It also must be said that the video quality of the disc ain’t all that great. There are a lot of distracting blemishes and spots, particularly during the night sequences (which is a majority of the running time). Still, the film itself is fun and since mannequins are inherently unsettling, there are just enough spooky sequences that we can forgive the goofier moments. 

But best of all, you can now add Mr. Slausen to your collection of Full Moon action figures, which includes Blade, Torch, Jester and the turd-shaped alien from Laserblast. When home alone, you can stage yourself a mini battle royal. Let’s see those stream-happy suckers top that!




AUDIO COMMENTARY - By director David Schmoeller

TRAILERS - For various Charles Band/Full Moon films (including Tourist Trap)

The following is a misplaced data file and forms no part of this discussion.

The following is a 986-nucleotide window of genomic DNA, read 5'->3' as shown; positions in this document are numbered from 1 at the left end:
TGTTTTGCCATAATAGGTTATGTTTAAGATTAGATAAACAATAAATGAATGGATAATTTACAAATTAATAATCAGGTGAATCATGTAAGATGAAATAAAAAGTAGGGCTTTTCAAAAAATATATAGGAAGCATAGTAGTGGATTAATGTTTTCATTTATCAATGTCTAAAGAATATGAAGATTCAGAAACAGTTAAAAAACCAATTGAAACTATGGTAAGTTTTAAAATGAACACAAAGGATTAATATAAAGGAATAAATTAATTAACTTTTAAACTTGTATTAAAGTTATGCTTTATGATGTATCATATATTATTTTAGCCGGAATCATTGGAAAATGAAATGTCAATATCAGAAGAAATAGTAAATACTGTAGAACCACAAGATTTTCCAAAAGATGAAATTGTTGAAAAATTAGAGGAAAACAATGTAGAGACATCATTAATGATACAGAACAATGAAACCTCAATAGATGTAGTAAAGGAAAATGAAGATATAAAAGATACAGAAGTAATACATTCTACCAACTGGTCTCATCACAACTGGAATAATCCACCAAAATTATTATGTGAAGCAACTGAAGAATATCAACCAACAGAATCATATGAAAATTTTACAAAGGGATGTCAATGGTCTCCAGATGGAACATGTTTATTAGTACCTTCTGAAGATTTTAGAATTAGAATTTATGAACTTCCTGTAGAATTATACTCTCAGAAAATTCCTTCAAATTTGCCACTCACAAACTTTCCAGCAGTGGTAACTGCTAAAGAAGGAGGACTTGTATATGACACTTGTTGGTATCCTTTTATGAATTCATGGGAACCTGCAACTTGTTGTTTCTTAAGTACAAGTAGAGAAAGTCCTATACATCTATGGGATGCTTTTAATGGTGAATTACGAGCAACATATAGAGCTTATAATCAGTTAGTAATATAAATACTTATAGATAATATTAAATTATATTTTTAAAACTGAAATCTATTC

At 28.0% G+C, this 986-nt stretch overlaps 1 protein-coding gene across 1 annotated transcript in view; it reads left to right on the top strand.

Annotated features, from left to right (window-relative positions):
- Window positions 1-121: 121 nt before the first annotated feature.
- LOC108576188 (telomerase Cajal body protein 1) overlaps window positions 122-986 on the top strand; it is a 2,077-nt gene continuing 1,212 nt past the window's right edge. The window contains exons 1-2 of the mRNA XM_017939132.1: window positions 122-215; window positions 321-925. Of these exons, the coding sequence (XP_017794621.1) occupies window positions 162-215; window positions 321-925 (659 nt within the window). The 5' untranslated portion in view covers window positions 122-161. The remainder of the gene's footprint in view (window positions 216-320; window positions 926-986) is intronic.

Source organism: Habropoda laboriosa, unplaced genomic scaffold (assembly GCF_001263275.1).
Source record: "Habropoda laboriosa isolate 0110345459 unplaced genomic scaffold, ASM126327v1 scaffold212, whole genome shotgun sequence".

December 20, 2020

Everybody Loves TREMORS

TREMORS 2-Disc Limited Edition (Blu-ray Review)
1990 / 96 min


Review by Tiger the Terrible😸

Who doesn’t love Tremors?

That's a rhetorical question, of course, because everybody loves, anyway.

Forget the plethora of unnecessary - and generally awful - sequels. Like Jaws, the concept is really only fresh the first time and the original is just as freaky and funny as it was 30 years ago. 

Has it been that long, already? I remember seeing Tremors during its opening weekend. My wife and I went with another couple, though I was the only one who actually wanted to see it. Reflective of its lackluster box office performance, hardly anybody else was in the theater. However, the film was a wonderful surprise (even to my wife & friends) and a relative rarity among killer creature features...solid direction, smart writing, engaging characters, great performances and monsters that are both scary and amusing.